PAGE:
A new kind of low
- Person needs immigration help.
- Person finds “help” from someone claiming to be qualified – a notario, for example.
- Person loses a whole lot of money – and possibly the chance to immigrate – because the notario charged them but did nothing. Or charged them and did everything wrong.
Unfortunately, it’s a story we hear often from legal services, attorneys general, other federal agencies, and community partners across the country.
And now, we’ve heard of a new bottom-feeding twist on this scheme: Not content to advertise their services in shop windows or local papers, notarios now are visiting federal detention facilities, promising the world to people who’ve been detained on immigration-related charges. People in detention, who often are in great need of help, trust notarios and pay them exorbitant amounts of money. If they’re lucky, it could help – but, usually, they get nothing in return. Or worse, they get bad advice that leaves them worse off than when they started.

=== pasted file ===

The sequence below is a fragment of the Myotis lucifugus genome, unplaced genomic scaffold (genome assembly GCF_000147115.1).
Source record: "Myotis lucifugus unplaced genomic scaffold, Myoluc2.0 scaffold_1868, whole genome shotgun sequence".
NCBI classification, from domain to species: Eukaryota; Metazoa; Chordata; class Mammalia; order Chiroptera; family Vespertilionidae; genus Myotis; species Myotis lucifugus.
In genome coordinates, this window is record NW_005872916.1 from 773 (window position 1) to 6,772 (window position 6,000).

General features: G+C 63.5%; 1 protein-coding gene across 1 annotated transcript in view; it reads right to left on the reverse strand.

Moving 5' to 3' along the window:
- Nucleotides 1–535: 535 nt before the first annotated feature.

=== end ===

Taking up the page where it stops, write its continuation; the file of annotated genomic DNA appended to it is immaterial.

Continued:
“Talk about a captive audience,” says Joel Cruz-Esparza with the New Mexico Attorney General’s office. “These folks are down on their luck, and the last thing they need is for a fast talking con artist to make them a bunch of bogus promises and take their last dollar.”
So what to do? Spread the word. People in the immigration process need good, clear information about what to do and who can help. Start here. Order these free materials in many languages and send them to anyone who can get the information into the hands of people who need it.
And then report the bad guys. We want to bring cases against them and shut them down. And so do the Attorneys General. And US Citizenship and Immigration Services (USCIS). And the Department of Justice. We talk to each other and share consumer complaints, so let us know when you see this kind of behavior.